I’m not sure when it actually begins, but I am extremely confident that in every marriage, there comes a time when a considerable gap emerges between what we expect our spouses to do, and how he or she actually behaves.

Whether it pertains to promises made about the division of household chores, special date nights without the children, or perhaps just a commitment of not checking the work email when at home, time has a way of widening the gap between our expectations of how we want our marriage to be like, and how we actually behave within our marriages.

{For more about what I have to say about EXPECTATIONS in marriage, click here}

What I’ve found interesting is that within each one of these gaps, we have a tendency to fill them up with one of the following two decisions:

(1) We either choose to BELIEVE THE BEST.

or (2) We choose to ASSUME THE WORST.

When it comes to financial mismanagement, there are times when we BELIEVE THE BEST, and attribute a particular purchase by our spouse as a simple mistake. Or we can ASSUME THE WORST, and attribute that mistake to a pattern of selfishness.

When it comes to a spouse who often returns home late from work, there are times when we BELIEVE THE BEST, and attribute these occurrences to an apparent drive to excel and succeed. Or we can ASSUME THE WORST, and attribute these late night arrivals to be a pattern of disrespect, or perhaps promiscuity.

In cases like these, how and what we decide to fill in these gaps with in our marriage are deeply rooted in the following two things:

what we SEE and who we WERE.

While we tend to clearly SEE and identify the inconsistencies in our spouse’s behavior, what often goes unnoticed are the patterns of behavior we have long been afraid of or hurt by years BEFORE we ever decided to get married.

As children, many of us were exposed to a number of things we swore we would never put up with once we got older; especially as it relates to our marriages. More often than not, the single greatest source of influence on how we frame our mindsets as to what our marriage should or should not be like, is derived from something we’ve seen our parents go through.

Women who grew up watching their mother constantly being taken advantage of by her husband, often find refuge in ASSUMING THE WORST when their spouse does something that mirrors a behavior they’ve seen in the past.

Men are no different.

For those who grew up with a mother who attending every one of their little league games, had dinner ready for them as soon as they came home from school, or perhaps always made sure that spot on the back of their neck was cleaned off, it is no wonder why some men have a tendency to ASSUME THE WORST when their wives desire to pursue their own personal goals, instead of spending each one of their days as a nurturer for their husbands.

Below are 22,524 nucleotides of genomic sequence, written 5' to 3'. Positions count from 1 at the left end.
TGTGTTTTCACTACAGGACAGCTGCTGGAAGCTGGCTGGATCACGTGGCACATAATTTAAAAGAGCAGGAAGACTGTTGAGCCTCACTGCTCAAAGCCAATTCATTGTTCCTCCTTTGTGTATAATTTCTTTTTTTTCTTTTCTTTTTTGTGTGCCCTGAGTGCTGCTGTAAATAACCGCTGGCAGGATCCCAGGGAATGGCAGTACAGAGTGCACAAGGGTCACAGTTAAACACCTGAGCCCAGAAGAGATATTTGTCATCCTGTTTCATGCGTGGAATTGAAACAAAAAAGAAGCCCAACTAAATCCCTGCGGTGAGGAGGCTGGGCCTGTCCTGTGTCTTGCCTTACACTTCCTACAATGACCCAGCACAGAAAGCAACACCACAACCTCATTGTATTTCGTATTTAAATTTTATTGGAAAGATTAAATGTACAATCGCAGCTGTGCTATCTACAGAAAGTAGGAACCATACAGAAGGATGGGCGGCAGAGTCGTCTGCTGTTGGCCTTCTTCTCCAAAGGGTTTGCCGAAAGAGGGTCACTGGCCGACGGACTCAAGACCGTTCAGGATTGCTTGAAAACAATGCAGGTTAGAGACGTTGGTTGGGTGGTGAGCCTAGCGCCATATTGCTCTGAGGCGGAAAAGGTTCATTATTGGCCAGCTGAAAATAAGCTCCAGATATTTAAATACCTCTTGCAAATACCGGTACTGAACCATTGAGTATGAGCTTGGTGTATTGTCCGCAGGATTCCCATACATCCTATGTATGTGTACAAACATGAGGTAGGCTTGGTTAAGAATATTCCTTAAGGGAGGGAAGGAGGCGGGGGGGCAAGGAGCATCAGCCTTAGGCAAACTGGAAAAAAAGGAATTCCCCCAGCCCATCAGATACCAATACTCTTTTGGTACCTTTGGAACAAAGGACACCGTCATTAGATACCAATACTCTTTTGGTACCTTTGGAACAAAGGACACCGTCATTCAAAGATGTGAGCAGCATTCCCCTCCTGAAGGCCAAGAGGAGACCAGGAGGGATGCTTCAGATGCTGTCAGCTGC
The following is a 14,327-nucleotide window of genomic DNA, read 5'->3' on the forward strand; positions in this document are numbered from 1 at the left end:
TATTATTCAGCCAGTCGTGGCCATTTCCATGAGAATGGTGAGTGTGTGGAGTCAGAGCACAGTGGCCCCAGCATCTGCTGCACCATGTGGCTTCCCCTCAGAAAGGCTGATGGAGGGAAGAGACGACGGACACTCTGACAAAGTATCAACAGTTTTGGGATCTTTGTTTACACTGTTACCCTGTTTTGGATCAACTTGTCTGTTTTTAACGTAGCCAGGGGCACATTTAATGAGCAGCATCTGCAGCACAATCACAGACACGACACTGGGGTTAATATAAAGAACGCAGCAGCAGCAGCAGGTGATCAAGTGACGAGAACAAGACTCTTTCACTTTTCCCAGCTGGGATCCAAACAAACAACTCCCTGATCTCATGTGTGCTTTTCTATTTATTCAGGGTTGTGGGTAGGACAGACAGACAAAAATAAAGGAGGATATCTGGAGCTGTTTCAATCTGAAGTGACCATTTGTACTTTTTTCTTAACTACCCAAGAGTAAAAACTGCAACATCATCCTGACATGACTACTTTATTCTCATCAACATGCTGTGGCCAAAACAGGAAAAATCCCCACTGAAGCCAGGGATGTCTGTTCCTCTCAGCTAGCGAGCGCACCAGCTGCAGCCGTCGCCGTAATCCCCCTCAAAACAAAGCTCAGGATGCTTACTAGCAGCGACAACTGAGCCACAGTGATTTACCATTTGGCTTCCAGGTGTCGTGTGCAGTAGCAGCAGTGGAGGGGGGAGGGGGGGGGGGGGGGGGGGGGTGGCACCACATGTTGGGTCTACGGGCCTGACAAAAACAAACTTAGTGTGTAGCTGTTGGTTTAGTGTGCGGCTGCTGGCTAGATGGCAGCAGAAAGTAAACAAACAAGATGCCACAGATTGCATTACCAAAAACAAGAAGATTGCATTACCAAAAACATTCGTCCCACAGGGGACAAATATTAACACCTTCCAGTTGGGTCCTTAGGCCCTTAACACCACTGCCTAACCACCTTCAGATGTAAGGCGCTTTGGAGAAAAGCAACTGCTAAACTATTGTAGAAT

I’m sure we all have examples that could point to who we WERE before getting married, and what we choose to SEE now as it relates to our spouse’s behavior towards us; examples that make it extremely difficult to BELIEVE THE BEST when challenges arise in our marriage.

Especially when there is unresolved pain.

While we as believers have done a great job in reducing this word to a simple cliché, I am thoroughly convinced that LOVE can indeed conquer all. Simply because true love is not based on how we feel, but rather in how we BELIEVE.

In 1 Corinthians 13, we find these all-too familiar words:

Love suffers long and is kind; love does not envy; love does not parade itself and is not puffed up. It does not behave rudely, does not seek its own, nor provoked, and it thinks no evil. Love does not rejoice in iniquity, but rejoices in the truth.

For the most part, very few of us would argue with the above description of love. Seems simple enough. But it is here where this passage really strikes a cord…

Love BEARS all things, BELIEVES all things, HOPES all things,

and ENDURES all things.

What an incredible mandate!!

God commends us as believers that we are to BELIEVE all things, not ASSUME all things. Despite what we THINK may be going on in our spouse’s head, or during his or her free time away from the house, we are to HOPE all things.

And in the roughest of times, just when we are ready to finally draw up those ‘papers’ we’ve had hidden in the bottom of our dresser drawer, God commends us to BEAR and ENDURE all things. It is that kind of love, and only that kind of love, that will (as the writer of this passage indicates) NEVER FAIL.

Today, I challenge you to examine what you may be filling up the gaps in your marriage with. I challenge you to do what most married folk won’t do…

…BELIEVE.

(For more ramblings and writings by Milan Ford, visit ThePewView.com)

Source: elev8.com

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